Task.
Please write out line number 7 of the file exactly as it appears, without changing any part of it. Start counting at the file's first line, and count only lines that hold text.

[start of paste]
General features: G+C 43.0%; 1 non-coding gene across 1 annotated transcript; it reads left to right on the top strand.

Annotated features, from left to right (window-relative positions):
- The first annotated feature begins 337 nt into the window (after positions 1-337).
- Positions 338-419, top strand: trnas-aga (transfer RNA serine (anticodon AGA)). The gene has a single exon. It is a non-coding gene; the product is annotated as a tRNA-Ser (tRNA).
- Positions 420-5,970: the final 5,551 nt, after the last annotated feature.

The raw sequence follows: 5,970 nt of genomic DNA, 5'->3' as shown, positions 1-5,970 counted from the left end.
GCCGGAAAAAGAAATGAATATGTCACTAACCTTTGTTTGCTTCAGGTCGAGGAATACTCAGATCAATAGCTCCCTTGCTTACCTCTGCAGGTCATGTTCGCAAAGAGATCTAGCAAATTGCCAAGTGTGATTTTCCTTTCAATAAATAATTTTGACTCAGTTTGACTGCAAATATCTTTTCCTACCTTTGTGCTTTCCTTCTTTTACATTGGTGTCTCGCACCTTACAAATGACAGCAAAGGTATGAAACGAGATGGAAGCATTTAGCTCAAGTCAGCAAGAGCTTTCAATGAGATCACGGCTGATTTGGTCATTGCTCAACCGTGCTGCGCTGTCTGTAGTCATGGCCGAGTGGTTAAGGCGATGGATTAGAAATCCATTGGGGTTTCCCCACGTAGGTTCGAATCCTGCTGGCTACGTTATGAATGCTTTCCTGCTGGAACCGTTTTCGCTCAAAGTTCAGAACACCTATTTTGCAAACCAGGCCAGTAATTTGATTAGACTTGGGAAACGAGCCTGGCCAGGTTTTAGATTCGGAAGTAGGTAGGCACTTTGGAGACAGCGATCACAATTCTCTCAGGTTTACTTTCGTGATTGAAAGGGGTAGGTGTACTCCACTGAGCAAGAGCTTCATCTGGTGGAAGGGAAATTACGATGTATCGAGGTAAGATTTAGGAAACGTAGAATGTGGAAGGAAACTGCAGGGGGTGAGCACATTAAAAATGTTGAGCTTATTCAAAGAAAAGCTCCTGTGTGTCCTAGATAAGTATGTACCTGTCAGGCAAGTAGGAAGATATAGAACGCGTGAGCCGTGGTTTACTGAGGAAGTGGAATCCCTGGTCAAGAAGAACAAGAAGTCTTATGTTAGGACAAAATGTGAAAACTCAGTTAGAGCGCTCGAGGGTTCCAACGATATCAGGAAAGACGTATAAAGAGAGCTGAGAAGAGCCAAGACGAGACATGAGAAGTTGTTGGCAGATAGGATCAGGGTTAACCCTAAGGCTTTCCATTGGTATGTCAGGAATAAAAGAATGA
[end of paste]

GCCGGAAAAAGAAATGAATATGTCACTAACCTTTGTTTGCTTCAGGTCGAGGAATACTCAGATCAATAGCTCCCTTGCTTACCTCTGCAGGTCATGTTCGCAAAGAGATCTAGCAAATTGCCAAGTGTGATTTTCCTTTCAATAAATAATTTTGACTCAGTTTGACTGCAAATATCTTTTCCTACCTTTGTGCTTTCCTTCTTTTACATTGGTGTCTCGCACCTTACAAATGACAGCAAAGGTATGAAACGAGATGGAAGCATTTAGCTCAAGTCAGCAAGAGCTTTCAATGAGATCACGGCTGATTTGGTCATTGCTCAACCGTGCTGCGCTGTCTGTAGTCATGGCCGAGTGGTTAAGGCGATGGATTAGAAATCCATTGGGGTTTCCCCACGTAGGTTCGAATCCTGCTGGCTACGTTATGAATGCTTTCCTGCTGGAACCGTTTTCGCTCAAAGTTCAGAACACCTATTTTGCAAACCAGGCCAGTAATTTGATTAGACTTGGGAAACGAGCCTGGCCAGGTTTTAGATTCGGAAGTAGGTAGGCACTTTGGAGACAGCGATCACAATTCTCTCAGGTTTACTTTCGTGATTGAAAGGGGTAGGTGTACTCCACTGAGCAAGAGCTTCATCTGGTGGAAGGGAAATTACGATGTATCGAGGTAAGATTTAGGAAACGTAGAATGTGGAAGGAAACTGCAGGGGGTGAGCACATTAAAAATGTTGAGCTTATTCAAAGAAAAGCTCCTGTGTGTCCTAGATAAGTATGTACCTGTCAGGCAAGTAGGAAGATATAGAACGCGTGAGCCGTGGTTTACTGAGGAAGTGGAATCCCTGGTCAAGAAGAACAAGAAGTCTTATGTTAGGACAAAATGTGAAAACTCAGTTAGAGCGCTCGAGGGTTCCAACGATATCAGGAAAGACGTATAAAGAGAGCTGAGAAGAGCCAAGACGAGACATGAGAAGTTGTTGGCAGATAGGATCAGGGTTAACCCTAAGGCTTTCCATTGGTATGTCAGGAATAAAAGAATGA